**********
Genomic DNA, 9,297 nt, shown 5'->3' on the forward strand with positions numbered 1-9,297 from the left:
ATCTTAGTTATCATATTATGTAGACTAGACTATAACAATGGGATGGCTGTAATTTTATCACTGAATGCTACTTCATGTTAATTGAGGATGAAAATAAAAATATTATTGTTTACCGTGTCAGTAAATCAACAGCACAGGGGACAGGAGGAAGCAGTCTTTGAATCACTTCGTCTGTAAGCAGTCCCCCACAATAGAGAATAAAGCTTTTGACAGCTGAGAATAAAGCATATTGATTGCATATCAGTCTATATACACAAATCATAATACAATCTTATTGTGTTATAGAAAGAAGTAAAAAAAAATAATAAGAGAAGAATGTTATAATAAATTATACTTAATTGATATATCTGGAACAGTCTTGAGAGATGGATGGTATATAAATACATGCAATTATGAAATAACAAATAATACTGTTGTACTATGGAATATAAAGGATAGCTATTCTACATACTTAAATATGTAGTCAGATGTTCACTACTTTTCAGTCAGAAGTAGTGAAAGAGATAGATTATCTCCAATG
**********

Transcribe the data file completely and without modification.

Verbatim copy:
Genomic DNA, 9,297 nt, shown 5'->3' on the forward strand with positions numbered 1-9,297 from the left:
ATCTTAGTTATCATATTATGTAGACTAGACTATAACAATGGGATGGCTGTAATTTTATCACTGAATGCTACTTCATGTTAATTGAGGATGAAAATAAAAATATTATTGTTTACCGTGTCAGTAAATCAACAGCACAGGGGACAGGAGGAAGCAGTCTTTGAATCACTTCGTCTGTAAGCAGTCCCCCACAATAGAGAATAAAGCTTTTGACAGCTGAGAATAAAGCATATTGATTGCATATCAGTCTATATACACAAATCATAATACAATCTTATTGTGTTATAGAAAGAAGTAAAAAAAAATAATAAGAGAAGAATGTTATAATAAATTATACTTAATTGATATATCTGGAACAGTCTTGAGAGATGGATGGTATATAAATACATGCAATTATGAAATAACAAATAATACTGTTGTACTATGGAATATAAAGGATAGCTATTCTACATACTTAAATATGTAGTCAGATGTTCACTACTTTTCAGTCAGAAGTAGTGAAAGAGATAGATTATCTCCAATG